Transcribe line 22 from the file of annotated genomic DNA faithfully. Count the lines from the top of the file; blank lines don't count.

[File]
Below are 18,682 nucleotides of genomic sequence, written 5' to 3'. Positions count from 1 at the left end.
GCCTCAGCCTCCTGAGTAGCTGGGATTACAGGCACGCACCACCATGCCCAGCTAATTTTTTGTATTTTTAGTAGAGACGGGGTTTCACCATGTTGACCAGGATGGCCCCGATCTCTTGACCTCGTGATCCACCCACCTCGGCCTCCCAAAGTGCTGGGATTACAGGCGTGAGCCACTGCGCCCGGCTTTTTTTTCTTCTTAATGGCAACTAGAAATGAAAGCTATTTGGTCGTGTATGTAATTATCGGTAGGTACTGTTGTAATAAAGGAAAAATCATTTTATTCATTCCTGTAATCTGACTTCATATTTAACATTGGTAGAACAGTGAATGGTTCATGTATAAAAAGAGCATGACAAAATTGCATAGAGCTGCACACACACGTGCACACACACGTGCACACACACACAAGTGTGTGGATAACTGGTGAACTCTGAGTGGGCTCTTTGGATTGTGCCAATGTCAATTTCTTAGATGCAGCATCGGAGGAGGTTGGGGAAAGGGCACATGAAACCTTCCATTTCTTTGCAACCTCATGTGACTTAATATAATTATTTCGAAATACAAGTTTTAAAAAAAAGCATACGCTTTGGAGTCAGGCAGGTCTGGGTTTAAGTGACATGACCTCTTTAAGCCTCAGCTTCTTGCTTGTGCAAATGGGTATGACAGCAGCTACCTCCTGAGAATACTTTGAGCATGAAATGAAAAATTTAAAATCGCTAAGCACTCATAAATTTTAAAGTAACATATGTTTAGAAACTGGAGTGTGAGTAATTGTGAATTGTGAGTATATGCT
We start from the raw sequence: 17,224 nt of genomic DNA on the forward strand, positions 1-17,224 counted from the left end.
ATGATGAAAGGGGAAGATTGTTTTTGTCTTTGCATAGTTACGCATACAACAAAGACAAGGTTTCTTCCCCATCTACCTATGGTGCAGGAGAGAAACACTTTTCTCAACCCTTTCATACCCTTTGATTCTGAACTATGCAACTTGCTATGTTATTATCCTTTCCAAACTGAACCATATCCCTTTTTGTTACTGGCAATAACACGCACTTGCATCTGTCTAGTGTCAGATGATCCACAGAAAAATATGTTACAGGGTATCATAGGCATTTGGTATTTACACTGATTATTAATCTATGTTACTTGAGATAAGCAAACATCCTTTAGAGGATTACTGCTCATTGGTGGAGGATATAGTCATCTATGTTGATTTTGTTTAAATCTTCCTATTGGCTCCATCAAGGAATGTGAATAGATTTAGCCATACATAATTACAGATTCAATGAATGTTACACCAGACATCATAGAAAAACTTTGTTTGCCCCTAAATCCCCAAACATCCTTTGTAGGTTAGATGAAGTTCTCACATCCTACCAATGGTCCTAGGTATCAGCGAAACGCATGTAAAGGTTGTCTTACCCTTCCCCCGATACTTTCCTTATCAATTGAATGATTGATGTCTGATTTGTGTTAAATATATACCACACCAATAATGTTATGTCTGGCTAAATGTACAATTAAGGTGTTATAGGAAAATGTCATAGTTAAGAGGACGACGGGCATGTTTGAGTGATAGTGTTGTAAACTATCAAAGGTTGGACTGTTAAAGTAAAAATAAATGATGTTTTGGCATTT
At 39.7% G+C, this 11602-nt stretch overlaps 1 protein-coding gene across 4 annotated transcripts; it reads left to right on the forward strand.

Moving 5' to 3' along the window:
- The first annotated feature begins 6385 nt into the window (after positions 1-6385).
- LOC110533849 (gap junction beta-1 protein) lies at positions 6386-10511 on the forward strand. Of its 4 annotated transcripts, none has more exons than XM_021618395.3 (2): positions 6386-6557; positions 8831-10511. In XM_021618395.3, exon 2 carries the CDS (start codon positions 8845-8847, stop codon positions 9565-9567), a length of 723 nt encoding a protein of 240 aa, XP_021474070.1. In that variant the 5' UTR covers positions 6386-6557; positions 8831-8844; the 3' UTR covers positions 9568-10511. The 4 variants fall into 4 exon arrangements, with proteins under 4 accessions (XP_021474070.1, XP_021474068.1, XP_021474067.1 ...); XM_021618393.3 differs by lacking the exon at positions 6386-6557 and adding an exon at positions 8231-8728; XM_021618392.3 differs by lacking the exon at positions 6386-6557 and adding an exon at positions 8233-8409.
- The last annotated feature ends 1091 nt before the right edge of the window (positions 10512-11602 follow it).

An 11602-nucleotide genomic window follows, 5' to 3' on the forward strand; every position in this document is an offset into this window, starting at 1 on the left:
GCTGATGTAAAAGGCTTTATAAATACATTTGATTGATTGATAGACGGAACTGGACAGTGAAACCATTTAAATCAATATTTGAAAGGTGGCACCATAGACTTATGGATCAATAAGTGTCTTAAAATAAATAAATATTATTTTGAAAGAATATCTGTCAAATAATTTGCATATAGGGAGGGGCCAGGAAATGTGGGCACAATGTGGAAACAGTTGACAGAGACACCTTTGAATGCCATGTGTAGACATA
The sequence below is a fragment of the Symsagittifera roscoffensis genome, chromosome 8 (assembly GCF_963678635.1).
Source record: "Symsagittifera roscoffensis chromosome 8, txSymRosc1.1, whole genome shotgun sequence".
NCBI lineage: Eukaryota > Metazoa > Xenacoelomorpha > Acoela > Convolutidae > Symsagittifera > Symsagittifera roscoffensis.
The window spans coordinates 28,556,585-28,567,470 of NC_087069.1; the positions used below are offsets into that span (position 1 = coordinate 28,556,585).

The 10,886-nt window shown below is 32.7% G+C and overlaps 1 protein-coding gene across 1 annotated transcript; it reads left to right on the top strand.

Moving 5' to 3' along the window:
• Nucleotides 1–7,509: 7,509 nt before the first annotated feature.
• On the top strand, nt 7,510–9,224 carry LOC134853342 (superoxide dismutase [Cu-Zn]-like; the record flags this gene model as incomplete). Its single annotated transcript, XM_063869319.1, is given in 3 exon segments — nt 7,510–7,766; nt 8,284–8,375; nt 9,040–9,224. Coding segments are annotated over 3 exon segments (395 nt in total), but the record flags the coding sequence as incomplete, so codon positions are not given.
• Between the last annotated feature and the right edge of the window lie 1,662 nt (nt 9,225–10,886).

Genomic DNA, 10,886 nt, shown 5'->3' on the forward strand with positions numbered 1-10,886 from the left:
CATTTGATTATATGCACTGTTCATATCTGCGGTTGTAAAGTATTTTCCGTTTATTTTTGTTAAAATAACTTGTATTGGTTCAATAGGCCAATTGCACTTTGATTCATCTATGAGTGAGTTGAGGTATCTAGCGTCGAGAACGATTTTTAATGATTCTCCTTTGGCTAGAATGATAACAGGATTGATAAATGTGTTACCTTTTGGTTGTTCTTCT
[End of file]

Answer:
CATTTGATTATATGCACTGTTCATATCTGCGGTTGTAAAGTATTTTCCGTTTATTTTTGTTAAAATAACTTGTATTGGTTCAATAGGCCAATTGCACTTTGATTCATCTATGAGTGAGTTGAGGTATCTAGCGTCGAGAACGATTTTTAATGATTCTCCTTTGGCTAGAATGATAACAGGATTGATAAATGTGTTACCTTTTGGTTGTTCTTCT